Zoo Shares Sweet Photos to Announce Birth of Endangered Leopards

A collaboration to breed the most critically endangered big cat in the world led to the birth of two Amur leopard cubs at the Niabi Zoo in Coal Valley, Illinois.

According to a statement shared on the zoo's Facebook page, there are fewer than 100 individual Amur leopards left in the wild.

"While there are no other reports of captive breeding for this species yet this year, there were only seven animals born in the U.S. for all of 2021," the post stated.

Officials with the Niabi Zoo stated that it would receive and house one of several Amur leopards brought in from zoos in Europe to breed with its own "genetically valuable" male leopard named "Jilin."

"After lots of planning, and several COVID-related delays, we finally received 'Iona' from the Thrigby Hall Wildlife Gardens in Great Britain on July 5th of 2021," the post stated.

Lee Jackson, the director of the Niabi Zoo, told Newsweek Iona was quarantined for about 30 days before the zoo introduced her to Jilin.

"They hit it off quickly," Jackson said.

Sometimes, he said, there is a chance that animals don't get along and will not breed.

Both Jilin and Iona are first-time parents following the birth of the two cubs, which were pictured in the zoo's Facebook post announcing their birth.

Amur Leopard
A zoo announced the birth of two critically endangered leopards in a Facebook post, which also provided photos of the newborns. Here, two Amur leopards are photographed at Mulhouse Zoo in eastern France. AFP/Getty Images

One of the photos shows a fluffy newborn staring back into the camera, while the second picture features both baby leopards.

As one cub is turned away, its sibling is pictured looking straight into the camera with its mouth open.

Zoo officials also said that a third cub was born, but it only survived a few days.

See posts, photos and more on Facebook.

The World Wide Fund for Nature noted that in addition to being hunted for their coats and bones, the homes of Amur leopards have been destroyed.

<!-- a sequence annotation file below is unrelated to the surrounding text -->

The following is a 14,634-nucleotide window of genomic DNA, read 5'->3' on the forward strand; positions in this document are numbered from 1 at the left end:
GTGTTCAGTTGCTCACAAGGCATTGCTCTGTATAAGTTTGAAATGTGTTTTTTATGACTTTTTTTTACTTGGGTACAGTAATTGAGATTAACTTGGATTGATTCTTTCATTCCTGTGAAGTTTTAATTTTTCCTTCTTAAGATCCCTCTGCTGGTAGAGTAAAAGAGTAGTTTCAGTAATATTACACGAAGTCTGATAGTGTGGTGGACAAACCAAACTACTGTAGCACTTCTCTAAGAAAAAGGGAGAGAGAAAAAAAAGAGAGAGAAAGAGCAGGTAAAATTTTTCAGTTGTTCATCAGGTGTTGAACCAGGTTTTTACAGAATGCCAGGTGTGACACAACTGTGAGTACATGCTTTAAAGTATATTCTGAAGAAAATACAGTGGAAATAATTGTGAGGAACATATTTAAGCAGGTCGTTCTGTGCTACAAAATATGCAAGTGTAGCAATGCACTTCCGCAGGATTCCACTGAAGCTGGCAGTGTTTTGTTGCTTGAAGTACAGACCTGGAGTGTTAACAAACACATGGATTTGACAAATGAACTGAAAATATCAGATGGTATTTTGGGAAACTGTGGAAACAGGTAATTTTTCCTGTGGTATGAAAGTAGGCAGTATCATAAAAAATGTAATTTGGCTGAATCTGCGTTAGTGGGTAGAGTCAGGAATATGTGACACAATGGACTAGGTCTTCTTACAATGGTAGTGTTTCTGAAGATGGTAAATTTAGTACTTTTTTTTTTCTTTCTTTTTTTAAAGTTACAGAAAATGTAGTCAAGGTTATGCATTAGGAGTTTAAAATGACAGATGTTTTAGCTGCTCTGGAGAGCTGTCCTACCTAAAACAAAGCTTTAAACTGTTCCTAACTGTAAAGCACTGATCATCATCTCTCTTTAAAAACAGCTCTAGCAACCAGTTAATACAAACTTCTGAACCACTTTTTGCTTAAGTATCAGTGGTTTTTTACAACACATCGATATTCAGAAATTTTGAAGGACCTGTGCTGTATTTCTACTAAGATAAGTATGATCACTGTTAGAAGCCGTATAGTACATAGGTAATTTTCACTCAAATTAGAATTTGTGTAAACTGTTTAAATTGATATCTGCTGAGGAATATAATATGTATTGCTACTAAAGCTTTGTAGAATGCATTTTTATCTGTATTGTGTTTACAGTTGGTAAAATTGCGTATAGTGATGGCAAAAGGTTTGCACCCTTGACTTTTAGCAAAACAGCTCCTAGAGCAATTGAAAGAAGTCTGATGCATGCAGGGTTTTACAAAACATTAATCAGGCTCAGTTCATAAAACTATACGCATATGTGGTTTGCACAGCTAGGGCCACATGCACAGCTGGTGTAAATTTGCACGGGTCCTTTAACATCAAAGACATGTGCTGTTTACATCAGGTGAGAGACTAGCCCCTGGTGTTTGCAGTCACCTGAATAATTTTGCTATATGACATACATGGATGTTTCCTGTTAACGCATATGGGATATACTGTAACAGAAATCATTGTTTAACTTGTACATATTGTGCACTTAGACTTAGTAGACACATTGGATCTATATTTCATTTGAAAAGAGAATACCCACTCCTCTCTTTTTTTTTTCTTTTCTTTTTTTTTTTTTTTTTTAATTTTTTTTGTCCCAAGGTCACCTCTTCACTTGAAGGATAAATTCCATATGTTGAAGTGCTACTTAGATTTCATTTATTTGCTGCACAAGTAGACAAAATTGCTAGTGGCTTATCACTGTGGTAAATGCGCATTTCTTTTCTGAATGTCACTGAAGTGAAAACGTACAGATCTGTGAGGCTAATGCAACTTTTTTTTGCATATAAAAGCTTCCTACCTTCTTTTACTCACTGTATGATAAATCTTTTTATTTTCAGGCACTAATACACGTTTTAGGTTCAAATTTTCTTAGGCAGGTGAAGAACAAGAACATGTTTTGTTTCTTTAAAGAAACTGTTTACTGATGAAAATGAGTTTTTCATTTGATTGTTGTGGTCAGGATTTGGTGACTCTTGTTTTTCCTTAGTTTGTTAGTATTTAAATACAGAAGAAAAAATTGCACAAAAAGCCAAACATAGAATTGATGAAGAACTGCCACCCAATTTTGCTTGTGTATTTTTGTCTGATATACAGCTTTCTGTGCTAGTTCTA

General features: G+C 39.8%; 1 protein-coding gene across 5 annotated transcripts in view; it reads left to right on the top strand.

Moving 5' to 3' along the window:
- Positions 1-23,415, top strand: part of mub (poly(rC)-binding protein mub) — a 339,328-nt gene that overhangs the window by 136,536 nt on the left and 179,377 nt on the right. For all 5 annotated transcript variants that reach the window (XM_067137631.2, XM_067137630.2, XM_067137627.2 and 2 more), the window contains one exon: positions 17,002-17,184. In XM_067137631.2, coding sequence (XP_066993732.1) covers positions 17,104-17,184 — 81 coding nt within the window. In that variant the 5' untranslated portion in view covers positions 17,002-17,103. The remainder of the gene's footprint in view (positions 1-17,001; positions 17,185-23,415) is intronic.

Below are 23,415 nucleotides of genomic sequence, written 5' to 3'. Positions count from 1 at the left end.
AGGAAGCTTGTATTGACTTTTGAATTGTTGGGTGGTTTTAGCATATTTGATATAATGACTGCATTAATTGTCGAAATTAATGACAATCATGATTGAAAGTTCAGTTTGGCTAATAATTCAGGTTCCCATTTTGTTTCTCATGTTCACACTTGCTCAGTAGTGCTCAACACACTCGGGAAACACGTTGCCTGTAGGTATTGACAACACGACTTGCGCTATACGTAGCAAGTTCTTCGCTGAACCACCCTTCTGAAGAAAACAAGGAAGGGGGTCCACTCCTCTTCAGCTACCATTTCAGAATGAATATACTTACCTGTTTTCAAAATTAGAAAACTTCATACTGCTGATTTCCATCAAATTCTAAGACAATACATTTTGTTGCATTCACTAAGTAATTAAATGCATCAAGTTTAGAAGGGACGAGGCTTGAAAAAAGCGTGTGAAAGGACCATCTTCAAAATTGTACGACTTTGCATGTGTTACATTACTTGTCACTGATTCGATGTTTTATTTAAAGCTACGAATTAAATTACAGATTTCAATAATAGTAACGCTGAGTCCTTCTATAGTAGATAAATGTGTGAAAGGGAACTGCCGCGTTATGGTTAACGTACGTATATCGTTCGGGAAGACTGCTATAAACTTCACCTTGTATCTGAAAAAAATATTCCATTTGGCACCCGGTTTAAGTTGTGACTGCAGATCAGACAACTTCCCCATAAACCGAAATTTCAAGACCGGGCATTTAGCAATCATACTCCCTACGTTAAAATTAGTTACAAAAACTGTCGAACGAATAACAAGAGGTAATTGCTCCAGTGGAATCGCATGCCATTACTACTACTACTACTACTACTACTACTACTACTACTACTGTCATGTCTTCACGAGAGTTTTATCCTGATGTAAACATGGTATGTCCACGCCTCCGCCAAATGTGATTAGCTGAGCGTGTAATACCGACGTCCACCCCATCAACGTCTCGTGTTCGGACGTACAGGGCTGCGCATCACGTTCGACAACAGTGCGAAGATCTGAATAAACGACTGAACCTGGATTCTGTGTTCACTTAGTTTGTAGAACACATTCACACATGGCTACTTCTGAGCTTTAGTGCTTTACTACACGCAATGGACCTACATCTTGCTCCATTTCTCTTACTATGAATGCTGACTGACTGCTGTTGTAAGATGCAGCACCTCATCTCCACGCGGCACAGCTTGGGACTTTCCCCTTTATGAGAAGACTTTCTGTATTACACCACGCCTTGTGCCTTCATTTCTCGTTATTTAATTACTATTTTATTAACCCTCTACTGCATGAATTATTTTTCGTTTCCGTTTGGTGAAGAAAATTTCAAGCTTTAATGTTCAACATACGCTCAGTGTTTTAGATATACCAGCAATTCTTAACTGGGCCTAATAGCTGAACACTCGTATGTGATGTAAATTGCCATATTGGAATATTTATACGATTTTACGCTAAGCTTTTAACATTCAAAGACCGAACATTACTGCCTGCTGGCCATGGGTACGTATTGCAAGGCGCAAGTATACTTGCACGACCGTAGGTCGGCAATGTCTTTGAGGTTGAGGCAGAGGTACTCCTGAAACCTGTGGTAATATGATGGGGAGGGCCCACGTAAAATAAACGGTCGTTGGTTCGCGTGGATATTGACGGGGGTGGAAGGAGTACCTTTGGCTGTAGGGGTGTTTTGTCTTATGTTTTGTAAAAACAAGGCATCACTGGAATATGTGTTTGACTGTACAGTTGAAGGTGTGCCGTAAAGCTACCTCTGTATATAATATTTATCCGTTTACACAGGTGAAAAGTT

These leopards are mainly found in the Russian Far East, though some live in northeast China and a few may be in North Korea.

In an effort to save this species in the wild, organizations have worked together with governments to put protections in place.

This includes supporting anti-poaching work, policies to stop the illegal trade of Amur leopard parts and protecting the habitats.

"The good news is, having been driven to the edge of extinction, their numbers appear to be rising thanks to conservation work—we're also able to survey more areas than before and use camera traps to estimate population changes," the organization said.

Being a part of a conservation program for a critically endangered species has meant a great deal to the Niabi Zoo.

"It speaks very well of the regard in which Niabi is held in the international conservation community, and to the expertise of the Niabi Zoo animal care staff," said Jackson.

He said Iona will stay with the Niabi Zoo to raise the cubs for at least two years, and so far, things have been going smoothly.

"We're all very proud of this, "Jackson said. "It's part of a bigger conservation effort and it was wonderful to contribute."

Updated 03/14/2022, 5:36 p.m. ET: This story has been updated with comments from Niabi Zoo Director Lee Jackson.